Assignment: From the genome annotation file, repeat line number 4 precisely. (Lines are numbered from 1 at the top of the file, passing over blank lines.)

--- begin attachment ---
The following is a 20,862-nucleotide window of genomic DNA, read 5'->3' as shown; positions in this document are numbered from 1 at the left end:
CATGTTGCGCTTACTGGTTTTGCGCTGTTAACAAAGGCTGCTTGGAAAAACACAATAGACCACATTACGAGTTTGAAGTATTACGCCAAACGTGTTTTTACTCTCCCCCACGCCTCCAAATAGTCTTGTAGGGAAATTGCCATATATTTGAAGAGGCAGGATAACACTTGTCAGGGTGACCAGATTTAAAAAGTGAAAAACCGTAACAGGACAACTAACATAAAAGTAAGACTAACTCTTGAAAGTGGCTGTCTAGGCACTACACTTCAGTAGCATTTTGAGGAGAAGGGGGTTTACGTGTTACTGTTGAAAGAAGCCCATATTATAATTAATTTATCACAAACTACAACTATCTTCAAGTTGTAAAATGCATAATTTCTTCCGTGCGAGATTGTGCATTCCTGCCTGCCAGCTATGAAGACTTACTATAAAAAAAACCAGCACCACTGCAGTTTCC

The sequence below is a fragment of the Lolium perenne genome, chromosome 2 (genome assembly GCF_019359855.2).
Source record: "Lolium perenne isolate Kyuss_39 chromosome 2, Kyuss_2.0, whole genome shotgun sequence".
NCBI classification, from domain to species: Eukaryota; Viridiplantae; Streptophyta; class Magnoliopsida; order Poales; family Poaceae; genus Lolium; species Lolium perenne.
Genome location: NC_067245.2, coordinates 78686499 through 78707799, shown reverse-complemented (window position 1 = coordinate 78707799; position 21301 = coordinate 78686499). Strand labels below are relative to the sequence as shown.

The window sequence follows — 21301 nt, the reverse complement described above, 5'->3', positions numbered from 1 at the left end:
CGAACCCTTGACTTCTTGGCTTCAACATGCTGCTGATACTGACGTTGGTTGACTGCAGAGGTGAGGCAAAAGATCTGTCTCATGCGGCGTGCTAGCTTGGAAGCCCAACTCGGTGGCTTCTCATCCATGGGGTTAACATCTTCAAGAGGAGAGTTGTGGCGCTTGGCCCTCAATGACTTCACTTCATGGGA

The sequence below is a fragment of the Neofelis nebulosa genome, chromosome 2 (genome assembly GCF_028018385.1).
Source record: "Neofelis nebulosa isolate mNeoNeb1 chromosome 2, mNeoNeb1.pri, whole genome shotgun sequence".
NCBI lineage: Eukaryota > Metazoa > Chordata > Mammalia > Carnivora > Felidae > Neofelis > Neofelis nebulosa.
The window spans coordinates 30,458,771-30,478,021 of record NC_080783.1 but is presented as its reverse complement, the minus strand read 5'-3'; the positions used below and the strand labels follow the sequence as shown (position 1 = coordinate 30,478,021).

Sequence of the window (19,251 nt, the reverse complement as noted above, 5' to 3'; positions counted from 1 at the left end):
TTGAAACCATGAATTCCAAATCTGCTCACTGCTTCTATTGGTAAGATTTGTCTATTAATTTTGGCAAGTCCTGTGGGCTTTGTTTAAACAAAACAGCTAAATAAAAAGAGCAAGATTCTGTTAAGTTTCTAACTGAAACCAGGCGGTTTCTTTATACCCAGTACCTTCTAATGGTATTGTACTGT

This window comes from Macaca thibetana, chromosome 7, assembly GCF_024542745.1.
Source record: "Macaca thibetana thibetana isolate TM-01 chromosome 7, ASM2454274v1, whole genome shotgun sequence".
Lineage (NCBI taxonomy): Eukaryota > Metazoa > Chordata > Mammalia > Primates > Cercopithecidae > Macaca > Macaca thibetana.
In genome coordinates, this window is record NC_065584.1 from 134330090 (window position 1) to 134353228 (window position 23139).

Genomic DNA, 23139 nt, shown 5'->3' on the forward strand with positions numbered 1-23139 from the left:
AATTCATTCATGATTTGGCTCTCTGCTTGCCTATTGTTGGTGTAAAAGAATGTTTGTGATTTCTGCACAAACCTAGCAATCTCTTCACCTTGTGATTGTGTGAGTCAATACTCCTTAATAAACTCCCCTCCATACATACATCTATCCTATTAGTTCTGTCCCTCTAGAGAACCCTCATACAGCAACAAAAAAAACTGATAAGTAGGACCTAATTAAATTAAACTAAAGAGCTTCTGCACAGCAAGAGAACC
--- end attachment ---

Source record: "Lolium perenne isolate Kyuss_39 chromosome 2, Kyuss_2.0, whole genome shotgun sequence".